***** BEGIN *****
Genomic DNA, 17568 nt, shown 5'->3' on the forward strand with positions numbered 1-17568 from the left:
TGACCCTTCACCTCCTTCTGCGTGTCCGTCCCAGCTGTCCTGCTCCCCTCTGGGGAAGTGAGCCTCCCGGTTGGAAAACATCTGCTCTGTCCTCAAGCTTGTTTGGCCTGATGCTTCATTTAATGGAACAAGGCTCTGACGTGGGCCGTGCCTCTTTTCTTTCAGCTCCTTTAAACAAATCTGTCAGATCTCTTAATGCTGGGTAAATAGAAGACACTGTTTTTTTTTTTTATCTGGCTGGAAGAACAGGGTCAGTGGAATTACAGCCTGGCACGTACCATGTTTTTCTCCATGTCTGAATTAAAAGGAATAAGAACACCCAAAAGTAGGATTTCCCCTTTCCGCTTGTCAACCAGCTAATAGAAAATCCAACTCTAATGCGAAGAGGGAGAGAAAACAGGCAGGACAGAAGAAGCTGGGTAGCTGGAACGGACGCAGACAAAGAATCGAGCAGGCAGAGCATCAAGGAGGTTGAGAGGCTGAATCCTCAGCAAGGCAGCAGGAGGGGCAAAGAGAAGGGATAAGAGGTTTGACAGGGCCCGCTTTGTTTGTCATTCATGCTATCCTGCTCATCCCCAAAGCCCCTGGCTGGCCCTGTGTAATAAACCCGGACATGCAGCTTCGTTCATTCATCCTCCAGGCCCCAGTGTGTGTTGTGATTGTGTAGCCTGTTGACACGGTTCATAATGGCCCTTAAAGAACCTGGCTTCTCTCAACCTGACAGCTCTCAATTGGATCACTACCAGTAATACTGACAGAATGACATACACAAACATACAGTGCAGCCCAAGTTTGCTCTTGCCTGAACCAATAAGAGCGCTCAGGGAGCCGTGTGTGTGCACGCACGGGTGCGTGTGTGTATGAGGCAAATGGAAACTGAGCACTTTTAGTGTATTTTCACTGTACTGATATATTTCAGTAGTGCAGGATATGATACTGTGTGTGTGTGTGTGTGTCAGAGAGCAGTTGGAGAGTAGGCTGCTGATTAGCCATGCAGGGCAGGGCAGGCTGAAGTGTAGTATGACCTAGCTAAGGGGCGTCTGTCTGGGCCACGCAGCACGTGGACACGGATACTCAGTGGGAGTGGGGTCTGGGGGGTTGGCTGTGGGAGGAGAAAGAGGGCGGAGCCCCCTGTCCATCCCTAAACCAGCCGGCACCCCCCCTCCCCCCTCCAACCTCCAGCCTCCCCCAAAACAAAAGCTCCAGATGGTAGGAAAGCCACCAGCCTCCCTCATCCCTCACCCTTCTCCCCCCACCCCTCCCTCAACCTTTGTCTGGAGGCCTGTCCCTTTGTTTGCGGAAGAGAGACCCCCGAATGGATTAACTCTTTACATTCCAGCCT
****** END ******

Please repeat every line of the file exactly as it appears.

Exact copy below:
Genomic DNA, 17568 nt, shown 5'->3' on the forward strand with positions numbered 1-17568 from the left:
TGACCCTTCACCTCCTTCTGCGTGTCCGTCCCAGCTGTCCTGCTCCCCTCTGGGGAAGTGAGCCTCCCGGTTGGAAAACATCTGCTCTGTCCTCAAGCTTGTTTGGCCTGATGCTTCATTTAATGGAACAAGGCTCTGACGTGGGCCGTGCCTCTTTTCTTTCAGCTCCTTTAAACAAATCTGTCAGATCTCTTAATGCTGGGTAAATAGAAGACACTGTTTTTTTTTTTTATCTGGCTGGAAGAACAGGGTCAGTGGAATTACAGCCTGGCACGTACCATGTTTTTCTCCATGTCTGAATTAAAAGGAATAAGAACACCCAAAAGTAGGATTTCCCCTTTCCGCTTGTCAACCAGCTAATAGAAAATCCAACTCTAATGCGAAGAGGGAGAGAAAACAGGCAGGACAGAAGAAGCTGGGTAGCTGGAACGGACGCAGACAAAGAATCGAGCAGGCAGAGCATCAAGGAGGTTGAGAGGCTGAATCCTCAGCAAGGCAGCAGGAGGGGCAAAGAGAAGGGATAAGAGGTTTGACAGGGCCCGCTTTGTTTGTCATTCATGCTATCCTGCTCATCCCCAAAGCCCCTGGCTGGCCCTGTGTAATAAACCCGGACATGCAGCTTCGTTCATTCATCCTCCAGGCCCCAGTGTGTGTTGTGATTGTGTAGCCTGTTGACACGGTTCATAATGGCCCTTAAAGAACCTGGCTTCTCTCAACCTGACAGCTCTCAATTGGATCACTACCAGTAATACTGACAGAATGACATACACAAACATACAGTGCAGCCCAAGTTTGCTCTTGCCTGAACCAATAAGAGCGCTCAGGGAGCCGTGTGTGTGCACGCACGGGTGCGTGTGTGTATGAGGCAAATGGAAACTGAGCACTTTTAGTGTATTTTCACTGTACTGATATATTTCAGTAGTGCAGGATATGATACTGTGTGTGTGTGTGTGTGTCAGAGAGCAGTTGGAGAGTAGGCTGCTGATTAGCCATGCAGGGCAGGGCAGGCTGAAGTGTAGTATGACCTAGCTAAGGGGCGTCTGTCTGGGCCACGCAGCACGTGGACACGGATACTCAGTGGGAGTGGGGTCTGGGGGGTTGGCTGTGGGAGGAGAAAGAGGGCGGAGCCCCCTGTCCATCCCTAAACCAGCCGGCACCCCCCCTCCCCCCTCCAACCTCCAGCCTCCCCCAAAACAAAAGCTCCAGATGGTAGGAAAGCCACCAGCCTCCCTCATCCCTCACCCTTCTCCCCCCACCCCTCCCTCAACCTTTGTCTGGAGGCCTGTCCCTTTGTTTGCGGAAGAGAGACCCCCGAATGGATTAACTCTTTACATTCCAGCCT